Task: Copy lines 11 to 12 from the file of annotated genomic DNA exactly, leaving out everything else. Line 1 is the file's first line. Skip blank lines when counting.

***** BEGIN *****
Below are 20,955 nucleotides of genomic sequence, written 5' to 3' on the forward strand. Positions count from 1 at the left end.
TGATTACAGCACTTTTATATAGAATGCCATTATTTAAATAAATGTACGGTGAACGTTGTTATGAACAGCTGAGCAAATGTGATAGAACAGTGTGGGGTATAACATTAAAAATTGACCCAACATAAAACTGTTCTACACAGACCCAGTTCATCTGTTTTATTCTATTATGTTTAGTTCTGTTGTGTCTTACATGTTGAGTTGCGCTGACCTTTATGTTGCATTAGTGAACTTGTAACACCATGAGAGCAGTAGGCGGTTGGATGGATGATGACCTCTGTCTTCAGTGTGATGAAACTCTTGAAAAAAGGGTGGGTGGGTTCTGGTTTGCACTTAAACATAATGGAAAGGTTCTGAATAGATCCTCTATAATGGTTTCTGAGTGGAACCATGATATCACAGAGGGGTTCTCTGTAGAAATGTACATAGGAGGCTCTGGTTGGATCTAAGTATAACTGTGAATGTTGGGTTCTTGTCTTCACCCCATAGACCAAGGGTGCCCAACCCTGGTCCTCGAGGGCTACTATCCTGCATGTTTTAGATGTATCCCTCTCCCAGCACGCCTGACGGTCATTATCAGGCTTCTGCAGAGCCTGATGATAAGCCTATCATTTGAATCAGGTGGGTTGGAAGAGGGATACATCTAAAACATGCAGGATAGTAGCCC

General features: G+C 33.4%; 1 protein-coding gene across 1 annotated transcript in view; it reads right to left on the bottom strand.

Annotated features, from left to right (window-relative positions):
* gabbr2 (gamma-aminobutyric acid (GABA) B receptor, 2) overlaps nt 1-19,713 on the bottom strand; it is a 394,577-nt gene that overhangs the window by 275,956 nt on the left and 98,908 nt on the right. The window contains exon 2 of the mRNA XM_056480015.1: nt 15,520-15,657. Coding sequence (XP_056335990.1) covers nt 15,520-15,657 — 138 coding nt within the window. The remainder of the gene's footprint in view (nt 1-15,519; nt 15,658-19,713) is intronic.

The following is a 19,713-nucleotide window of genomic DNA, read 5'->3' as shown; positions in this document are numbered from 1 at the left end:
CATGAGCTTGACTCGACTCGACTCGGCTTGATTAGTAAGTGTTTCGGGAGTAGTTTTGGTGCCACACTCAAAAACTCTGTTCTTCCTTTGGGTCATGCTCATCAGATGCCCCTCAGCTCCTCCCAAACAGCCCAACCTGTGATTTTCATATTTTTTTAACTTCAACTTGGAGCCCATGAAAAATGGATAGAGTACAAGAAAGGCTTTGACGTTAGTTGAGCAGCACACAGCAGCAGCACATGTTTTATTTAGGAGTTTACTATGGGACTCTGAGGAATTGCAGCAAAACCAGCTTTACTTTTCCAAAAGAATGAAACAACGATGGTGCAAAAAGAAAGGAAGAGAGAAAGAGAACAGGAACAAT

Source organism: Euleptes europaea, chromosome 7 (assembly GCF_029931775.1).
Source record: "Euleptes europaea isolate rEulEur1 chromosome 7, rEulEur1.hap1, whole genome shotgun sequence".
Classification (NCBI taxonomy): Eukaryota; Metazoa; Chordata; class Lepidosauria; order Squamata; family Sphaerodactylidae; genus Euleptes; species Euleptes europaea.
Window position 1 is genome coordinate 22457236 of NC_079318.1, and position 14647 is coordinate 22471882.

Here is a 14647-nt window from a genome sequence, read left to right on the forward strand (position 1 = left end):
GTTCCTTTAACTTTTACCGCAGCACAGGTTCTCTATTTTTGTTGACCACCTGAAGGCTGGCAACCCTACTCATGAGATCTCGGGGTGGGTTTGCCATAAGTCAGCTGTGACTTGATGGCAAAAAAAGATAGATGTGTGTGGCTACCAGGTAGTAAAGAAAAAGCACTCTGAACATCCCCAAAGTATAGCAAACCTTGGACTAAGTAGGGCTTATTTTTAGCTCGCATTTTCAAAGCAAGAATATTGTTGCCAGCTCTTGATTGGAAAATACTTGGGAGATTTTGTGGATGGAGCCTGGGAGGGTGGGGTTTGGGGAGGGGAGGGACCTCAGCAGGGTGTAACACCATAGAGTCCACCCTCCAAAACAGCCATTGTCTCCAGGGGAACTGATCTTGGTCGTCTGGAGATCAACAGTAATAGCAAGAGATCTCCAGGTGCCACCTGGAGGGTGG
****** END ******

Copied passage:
Window position 1 is genome coordinate 22457236 of NC_079318.1, and position 14647 is coordinate 22471882.

Here is a 14647-nt window from a genome sequence, read left to right on the forward strand (position 1 = left end):